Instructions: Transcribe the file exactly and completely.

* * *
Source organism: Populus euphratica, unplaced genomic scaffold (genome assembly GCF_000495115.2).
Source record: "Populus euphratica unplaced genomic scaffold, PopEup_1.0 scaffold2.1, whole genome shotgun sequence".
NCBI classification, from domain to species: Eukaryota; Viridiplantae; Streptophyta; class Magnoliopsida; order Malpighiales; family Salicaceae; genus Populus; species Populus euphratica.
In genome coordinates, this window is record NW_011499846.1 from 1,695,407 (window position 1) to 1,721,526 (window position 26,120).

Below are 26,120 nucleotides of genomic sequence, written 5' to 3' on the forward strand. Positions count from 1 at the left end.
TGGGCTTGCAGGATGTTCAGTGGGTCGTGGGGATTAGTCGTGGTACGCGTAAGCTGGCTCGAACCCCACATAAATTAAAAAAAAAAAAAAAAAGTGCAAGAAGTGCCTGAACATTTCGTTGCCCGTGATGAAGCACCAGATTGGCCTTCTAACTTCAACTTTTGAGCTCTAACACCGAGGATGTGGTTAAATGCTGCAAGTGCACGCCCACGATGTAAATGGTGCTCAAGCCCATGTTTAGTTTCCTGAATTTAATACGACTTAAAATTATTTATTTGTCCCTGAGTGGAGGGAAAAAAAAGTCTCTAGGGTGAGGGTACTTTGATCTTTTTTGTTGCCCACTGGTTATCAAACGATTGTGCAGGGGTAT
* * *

Source organism: Populus euphratica, unplaced genomic scaffold (genome assembly GCF_000495115.2).
Source record: "Populus euphratica unplaced genomic scaffold, PopEup_1.0 scaffold2.1, whole genome shotgun sequence".
NCBI classification, from domain to species: Eukaryota; Viridiplantae; Streptophyta; class Magnoliopsida; order Malpighiales; family Salicaceae; genus Populus; species Populus euphratica.
In genome coordinates, this window is record NW_011499846.1 from 1,695,407 (window position 1) to 1,721,526 (window position 26,120).

Below are 26,120 nucleotides of genomic sequence, written 5' to 3' on the forward strand. Positions count from 1 at the left end.
TGGGCTTGCAGGATGTTCAGTGGGTCGTGGGGATTAGTCGTGGTACGCGTAAGCTGGCTCGAACCCCACATAAATTAAAAAAAAAAAAAAAAAGTGCAAGAAGTGCCTGAACATTTCGTTGCCCGTGATGAAGCACCAGATTGGCCTTCTAACTTCAACTTTTGAGCTCTAACACCGAGGATGTGGTTAAATGCTGCAAGTGCACGCCCACGATGTAAATGGTGCTCAAGCCCATGTTTAGTTTCCTGAATTTAATACGACTTAAAATTATTTATTTGTCCCTGAGTGGAGGGAAAAAAAAGTCTCTAGGGTGAGGGTACTTTGATCTTTTTTGTTGCCCACTGGTTATCAAACGATTGTGCAGGGGTAT